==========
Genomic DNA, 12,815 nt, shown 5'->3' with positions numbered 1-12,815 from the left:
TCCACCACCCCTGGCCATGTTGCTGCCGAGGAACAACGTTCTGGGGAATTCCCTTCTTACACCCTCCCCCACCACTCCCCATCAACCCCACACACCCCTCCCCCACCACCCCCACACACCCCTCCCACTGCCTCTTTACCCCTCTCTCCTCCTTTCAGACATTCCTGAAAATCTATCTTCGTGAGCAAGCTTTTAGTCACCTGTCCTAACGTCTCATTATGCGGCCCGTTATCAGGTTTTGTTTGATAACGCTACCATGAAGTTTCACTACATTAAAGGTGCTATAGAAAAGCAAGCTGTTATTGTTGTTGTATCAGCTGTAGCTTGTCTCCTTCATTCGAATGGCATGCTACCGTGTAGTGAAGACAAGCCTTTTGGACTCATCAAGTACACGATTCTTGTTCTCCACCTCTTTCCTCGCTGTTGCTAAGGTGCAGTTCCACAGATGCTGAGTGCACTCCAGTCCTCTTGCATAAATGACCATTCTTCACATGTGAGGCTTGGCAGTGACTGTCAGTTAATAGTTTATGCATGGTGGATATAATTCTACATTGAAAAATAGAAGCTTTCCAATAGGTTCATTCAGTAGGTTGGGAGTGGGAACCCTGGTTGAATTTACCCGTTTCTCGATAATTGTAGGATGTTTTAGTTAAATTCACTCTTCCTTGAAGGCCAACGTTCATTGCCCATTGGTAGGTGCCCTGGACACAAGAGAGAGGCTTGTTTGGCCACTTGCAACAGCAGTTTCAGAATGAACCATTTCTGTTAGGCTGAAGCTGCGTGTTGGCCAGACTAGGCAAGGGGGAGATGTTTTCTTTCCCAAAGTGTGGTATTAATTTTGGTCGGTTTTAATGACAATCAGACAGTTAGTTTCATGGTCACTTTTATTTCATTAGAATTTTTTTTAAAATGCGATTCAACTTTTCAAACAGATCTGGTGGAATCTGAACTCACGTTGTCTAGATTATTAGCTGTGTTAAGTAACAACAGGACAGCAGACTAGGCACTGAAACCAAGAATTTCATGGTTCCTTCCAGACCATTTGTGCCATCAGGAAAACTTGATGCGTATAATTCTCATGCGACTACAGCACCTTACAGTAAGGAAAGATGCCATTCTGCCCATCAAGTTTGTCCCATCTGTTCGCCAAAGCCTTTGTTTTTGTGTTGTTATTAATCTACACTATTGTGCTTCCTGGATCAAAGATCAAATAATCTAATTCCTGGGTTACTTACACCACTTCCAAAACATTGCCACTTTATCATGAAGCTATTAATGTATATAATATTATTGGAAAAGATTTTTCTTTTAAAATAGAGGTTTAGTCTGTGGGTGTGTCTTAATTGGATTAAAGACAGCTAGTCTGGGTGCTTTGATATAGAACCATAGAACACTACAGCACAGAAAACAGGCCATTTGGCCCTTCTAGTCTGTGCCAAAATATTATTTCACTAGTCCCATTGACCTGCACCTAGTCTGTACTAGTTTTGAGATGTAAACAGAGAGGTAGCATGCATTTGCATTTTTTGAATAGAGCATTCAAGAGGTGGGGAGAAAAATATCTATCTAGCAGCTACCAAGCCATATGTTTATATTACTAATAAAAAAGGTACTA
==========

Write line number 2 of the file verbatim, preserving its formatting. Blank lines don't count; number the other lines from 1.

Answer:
TCCACCACCCCTGGCCATGTTGCTGCCGAGGAACAACGTTCTGGGGAATTCCCTTCTTACACCCTCCCCCACCACTCCCCATCAACCCCACACACCCCTCCCCCACCACCCCCACACACCCCTCCCACTGCCTCTTTACCCCTCTCTCCTCCTTTCAGACATTCCTGAAAATCTATCTTCGTGAGCAAGCTTTTAGTCACCTGTCCTAACGTCTCATTATGCGGCCCGTTATCAGGTTTTGTTTGATAACGCTACCATGAAGTTTCACTACATTAAAGGTGCTATAGAAAAGCAAGCTGTTATTGTTGTTGTATCAGCTGTAGCTTGTCTCCTTCATTCGAATGGCATGCTACCGTGTAGTGAAGACAAGCCTTTTGGACTCATCAAGTACACGATTCTTGTTCTCCACCTCTTTCCTCGCTGTTGCTAAGGTGCAGTTCCACAGATGCTGAGTGCACTCCAGTCCTCTTGCATAAATGACCATTCTTCACATGTGAGGCTTGGCAGTGACTGTCAGTTAATAGTTTATGCATGGTGGATATAATTCTACATTGAAAAATAGAAGCTTTCCAATAGGTTCATTCAGTAGGTTGGGAGTGGGAACCCTGGTTGAATTTACCCGTTTCTCGATAATTGTAGGATGTTTTAGTTAAATTCACTCTTCCTTGAAGGCCAACGTTCATTGCCCATTGGTAGGTGCCCTGGACACAAGAGAGAGGCTTGTTTGGCCACTTGCAACAGCAGTTTCAGAATGAACCATTTCTGTTAGGCTGAAGCTGCGTGTTGGCCAGACTAGGCAAGGGGGAGATGTTTTCTTTCCCAAAGTGTGGTATTAATTTTGGTCGGTTTTAATGACAATCAGACAGTTAGTTTCATGGTCACTTTTATTTCATTAGAATTTTTTTTAAAATGCGATTCAACTTTTCAAACAGATCTGGTGGAATCTGAACTCACGTTGTCTAGATTATTAGCTGTGTTAAGTAACAACAGGACAGCAGACTAGGCACTGAAACCAAGAATTTCATGGTTCCTTCCAGACCATTTGTGCCATCAGGAAAACTTGATGCGTATAATTCTCATGCGACTACAGCACCTTACAGTAAGGAAAGATGCCATTCTGCCCATCAAGTTTGTCCCATCTGTTCGCCAAAGCCTTTGTTTTTGTGTTGTTATTAATCTACACTATTGTGCTTCCTGGATCAAAGATCAAATAATCTAATTCCTGGGTTACTTACACCACTTCCAAAACATTGCCACTTTATCATGAAGCTATTAATGTATATAATATTATTGGAAAAGATTTTTCTTTTAAAATAGAGGTTTAGTCTGTGGGTGTGTCTTAATTGGATTAAAGACAGCTAGTCTGGGTGCTTTGATATAGAACCATAGAACACTACAGCACAGAAAACAGGCCATTTGGCCCTTCTAGTCTGTGCCAAAATATTATTTCACTAGTCCCATTGACCTGCACCTAGTCTGTACTAGTTTTGAGATGTAAACAGAGAGGTAGCATGCATTTGCATTTTTTGAATAGAGCATTCAAGAGGTGGGGAGAAAAATATCTATCTAGCAGCTACCAAGCCATATGTTTATATTACTAATAAAAAAGGTACTA